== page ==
The next point of great importance came on July 14, 1904, when a special communication of Grand Lodge was opened in Everett by Past Grand Master John Arthur and Everett Lodge No. 137 was constituted with 33 charter members present. Bills presented at the special communication of constitution amounted to $62.35; rent for two meetings for the month, $50; aprons $40.80; paraphernalia, $54.25; and refreshments, $3.50. Later information indicates that sometimes they adjourned to a restaurant for a meal, which cost the Lodge from $35 to $40.

A letter dated May 6, 1906 from the Most Worshipful Grand Master of California expressed appreciation and thanks for the quick response by Everett Lodge for relief to San Francisco’s earthquake victims. $50 was sent.

Some of those early years were remarkably busy. On July 15, 1908, 12 petitions were read. Many meetings had two, three, four petitions, with affiliates from many jurisdictions.  From the memoirs of Worshipful Brother George Davis Thompson we learn that during the first few years the degree work was conglomeration of many jurisdictions. This was because the members from those jurisdictions conducted the work, of course, as they had learned it, accounting for the minute differences, which must have been very interesting. The basic principles of Masonry, however, are the same the world over.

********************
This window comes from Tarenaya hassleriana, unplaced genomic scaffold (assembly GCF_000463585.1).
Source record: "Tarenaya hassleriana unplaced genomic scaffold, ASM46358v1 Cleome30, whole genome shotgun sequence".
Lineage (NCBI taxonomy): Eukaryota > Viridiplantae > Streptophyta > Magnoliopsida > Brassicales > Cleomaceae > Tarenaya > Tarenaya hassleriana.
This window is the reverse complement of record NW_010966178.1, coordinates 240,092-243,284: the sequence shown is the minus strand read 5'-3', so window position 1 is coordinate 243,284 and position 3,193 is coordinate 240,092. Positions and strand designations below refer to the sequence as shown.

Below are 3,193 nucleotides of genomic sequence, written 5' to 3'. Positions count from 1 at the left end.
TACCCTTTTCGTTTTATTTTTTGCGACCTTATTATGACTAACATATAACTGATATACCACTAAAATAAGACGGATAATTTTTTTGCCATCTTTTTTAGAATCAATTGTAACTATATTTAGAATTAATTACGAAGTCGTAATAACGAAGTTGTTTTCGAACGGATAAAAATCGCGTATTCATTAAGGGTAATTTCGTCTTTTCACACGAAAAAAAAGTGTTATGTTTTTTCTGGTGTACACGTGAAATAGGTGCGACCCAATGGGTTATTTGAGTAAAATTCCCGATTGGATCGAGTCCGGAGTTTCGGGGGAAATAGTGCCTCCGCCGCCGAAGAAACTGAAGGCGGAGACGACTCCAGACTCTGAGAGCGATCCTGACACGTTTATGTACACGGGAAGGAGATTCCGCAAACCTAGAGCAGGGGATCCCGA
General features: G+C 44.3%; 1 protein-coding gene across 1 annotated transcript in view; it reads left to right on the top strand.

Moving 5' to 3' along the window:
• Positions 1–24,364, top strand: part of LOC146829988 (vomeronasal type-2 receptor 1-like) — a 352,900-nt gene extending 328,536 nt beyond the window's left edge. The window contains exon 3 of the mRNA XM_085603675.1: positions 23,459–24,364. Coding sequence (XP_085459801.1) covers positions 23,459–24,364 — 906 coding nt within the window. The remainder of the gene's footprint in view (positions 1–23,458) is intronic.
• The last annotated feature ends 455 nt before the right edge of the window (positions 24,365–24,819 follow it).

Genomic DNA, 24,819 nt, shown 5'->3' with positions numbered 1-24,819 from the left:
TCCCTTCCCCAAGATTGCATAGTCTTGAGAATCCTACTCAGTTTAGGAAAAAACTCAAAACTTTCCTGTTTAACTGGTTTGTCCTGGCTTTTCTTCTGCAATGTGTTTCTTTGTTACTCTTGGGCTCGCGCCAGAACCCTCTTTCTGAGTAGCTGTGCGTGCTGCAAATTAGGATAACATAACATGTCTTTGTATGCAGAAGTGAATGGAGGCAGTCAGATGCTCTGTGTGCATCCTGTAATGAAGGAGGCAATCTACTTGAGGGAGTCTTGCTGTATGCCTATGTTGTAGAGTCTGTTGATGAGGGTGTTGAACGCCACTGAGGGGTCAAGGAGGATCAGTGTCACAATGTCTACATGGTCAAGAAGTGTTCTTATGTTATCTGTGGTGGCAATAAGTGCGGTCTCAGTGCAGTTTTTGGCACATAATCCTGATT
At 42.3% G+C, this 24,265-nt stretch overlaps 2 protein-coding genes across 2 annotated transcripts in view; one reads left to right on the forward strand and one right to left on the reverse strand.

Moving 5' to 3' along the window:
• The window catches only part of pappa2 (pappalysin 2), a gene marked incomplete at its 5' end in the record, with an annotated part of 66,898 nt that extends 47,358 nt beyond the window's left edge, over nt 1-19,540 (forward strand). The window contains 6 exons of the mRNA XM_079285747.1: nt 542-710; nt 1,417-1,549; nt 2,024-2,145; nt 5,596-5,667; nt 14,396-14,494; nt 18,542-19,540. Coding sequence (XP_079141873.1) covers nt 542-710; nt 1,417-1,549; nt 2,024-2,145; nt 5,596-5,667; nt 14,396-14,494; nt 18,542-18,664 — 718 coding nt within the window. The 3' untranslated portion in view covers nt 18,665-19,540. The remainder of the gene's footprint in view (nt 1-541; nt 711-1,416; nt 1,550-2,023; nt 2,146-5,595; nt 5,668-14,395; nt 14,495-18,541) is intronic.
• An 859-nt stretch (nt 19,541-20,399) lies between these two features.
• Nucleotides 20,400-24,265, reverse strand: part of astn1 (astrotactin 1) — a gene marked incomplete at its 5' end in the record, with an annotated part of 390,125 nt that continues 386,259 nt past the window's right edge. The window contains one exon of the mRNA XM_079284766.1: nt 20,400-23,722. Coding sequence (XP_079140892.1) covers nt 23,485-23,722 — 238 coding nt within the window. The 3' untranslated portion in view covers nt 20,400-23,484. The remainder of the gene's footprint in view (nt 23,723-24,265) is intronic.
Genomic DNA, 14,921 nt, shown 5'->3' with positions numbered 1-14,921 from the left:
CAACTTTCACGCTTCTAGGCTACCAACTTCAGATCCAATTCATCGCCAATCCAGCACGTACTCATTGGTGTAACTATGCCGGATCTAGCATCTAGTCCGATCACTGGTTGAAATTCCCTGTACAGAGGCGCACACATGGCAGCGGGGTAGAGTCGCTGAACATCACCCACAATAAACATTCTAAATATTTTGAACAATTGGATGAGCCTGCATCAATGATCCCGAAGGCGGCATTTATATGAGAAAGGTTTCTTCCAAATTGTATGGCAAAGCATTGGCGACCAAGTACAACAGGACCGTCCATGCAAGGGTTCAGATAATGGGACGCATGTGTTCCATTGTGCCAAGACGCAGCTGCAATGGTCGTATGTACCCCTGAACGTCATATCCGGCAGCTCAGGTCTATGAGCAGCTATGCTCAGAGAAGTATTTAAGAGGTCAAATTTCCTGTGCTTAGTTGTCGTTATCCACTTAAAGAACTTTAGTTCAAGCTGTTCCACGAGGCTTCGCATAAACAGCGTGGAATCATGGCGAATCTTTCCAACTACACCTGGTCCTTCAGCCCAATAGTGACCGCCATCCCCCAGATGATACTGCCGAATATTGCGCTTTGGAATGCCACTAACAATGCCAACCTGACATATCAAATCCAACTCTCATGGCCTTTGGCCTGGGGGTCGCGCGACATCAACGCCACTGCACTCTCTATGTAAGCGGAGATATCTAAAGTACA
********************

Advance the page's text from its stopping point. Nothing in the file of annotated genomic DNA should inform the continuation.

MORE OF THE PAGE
Notable Brothers

During the life of the Lodge, more than 100 Masters have conducted its affairs; through the Depression, periods of prosperity and several wars (including two World Wars).  Lodge membership has varied greatly in size, but through it all we have never had to have a Master "return to the East" for a second term.  In 1951 our good brother, John Ewing presented a new lodge Bible to Everett Lodge in memory of his wife. Each master since then has autographed its flyleaf at the first meeting after their installation.

Over the years the lodge has been honored by the appointments of six members to be Deputies of the Grand Master for District No. 8 of the Most Worshipful Grand Lodge of Masons in Washington. These were V.W.B. Charles D. Hester (1934-36), V.W.B. J LeRoy French (1942-45), V.W.B. Carl K. Adams (1961-63), V.W.B. Fred Topp (1968-70), M.W.B. G. Santy Lascano (2005-6), and M.W.B. Sam Roberts (2009-2010). 

More recently, two Everett brothers have served as Grand Master of the Most Worshipful Grand Lodge of Masons in Washington:  M.W.B. G. Santy Lascano (2010), and M.W.B. Sam Roberts (2014).